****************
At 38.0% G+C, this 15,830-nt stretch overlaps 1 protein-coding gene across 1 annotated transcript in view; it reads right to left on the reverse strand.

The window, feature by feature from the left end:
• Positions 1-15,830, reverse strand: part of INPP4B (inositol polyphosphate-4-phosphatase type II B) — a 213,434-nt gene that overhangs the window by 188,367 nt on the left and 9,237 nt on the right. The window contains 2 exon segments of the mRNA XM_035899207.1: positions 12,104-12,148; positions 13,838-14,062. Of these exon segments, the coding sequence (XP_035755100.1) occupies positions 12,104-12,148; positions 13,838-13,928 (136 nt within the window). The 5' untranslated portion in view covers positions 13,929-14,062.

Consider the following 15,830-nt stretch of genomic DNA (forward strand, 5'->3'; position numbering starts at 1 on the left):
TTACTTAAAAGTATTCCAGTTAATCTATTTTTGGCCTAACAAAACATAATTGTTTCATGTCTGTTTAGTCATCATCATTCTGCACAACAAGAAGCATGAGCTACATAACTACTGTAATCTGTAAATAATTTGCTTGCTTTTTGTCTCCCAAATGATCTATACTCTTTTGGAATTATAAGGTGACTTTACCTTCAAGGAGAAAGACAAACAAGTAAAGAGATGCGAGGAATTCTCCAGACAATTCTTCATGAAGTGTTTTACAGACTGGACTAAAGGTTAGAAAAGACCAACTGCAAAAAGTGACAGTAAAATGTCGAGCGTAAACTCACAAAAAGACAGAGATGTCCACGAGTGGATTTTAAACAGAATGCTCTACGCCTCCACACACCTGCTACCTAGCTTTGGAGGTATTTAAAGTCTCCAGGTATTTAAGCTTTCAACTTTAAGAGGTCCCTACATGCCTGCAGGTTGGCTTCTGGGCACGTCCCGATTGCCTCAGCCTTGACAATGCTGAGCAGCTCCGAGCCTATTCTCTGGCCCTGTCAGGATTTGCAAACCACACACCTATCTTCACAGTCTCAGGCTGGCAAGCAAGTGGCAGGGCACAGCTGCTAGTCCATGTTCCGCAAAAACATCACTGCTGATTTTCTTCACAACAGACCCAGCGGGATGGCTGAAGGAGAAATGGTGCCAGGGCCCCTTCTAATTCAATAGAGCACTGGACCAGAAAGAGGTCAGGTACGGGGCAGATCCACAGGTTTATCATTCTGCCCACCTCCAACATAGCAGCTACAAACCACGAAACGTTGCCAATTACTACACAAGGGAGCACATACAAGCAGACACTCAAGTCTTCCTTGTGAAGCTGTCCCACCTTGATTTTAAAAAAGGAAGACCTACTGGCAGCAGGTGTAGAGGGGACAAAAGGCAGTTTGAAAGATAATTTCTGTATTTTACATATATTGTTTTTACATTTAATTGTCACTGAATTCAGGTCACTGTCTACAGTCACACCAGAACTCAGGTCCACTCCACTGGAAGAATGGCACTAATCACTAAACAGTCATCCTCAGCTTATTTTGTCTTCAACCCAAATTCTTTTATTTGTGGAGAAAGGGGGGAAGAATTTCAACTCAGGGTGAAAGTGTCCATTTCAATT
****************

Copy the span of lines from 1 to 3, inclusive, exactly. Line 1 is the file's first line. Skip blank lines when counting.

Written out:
At 38.0% G+C, this 15,830-nt stretch overlaps 1 protein-coding gene across 1 annotated transcript in view; it reads right to left on the reverse strand.

The window, feature by feature from the left end:
• Positions 1-15,830, reverse strand: part of INPP4B (inositol polyphosphate-4-phosphatase type II B) — a 213,434-nt gene that overhangs the window by 188,367 nt on the left and 9,237 nt on the right. The window contains 2 exon segments of the mRNA XM_035899207.1: positions 12,104-12,148; positions 13,838-14,062. Of these exon segments, the coding sequence (XP_035755100.1) occupies positions 12,104-12,148; positions 13,838-13,928 (136 nt within the window). The 5' untranslated portion in view covers positions 13,929-14,062.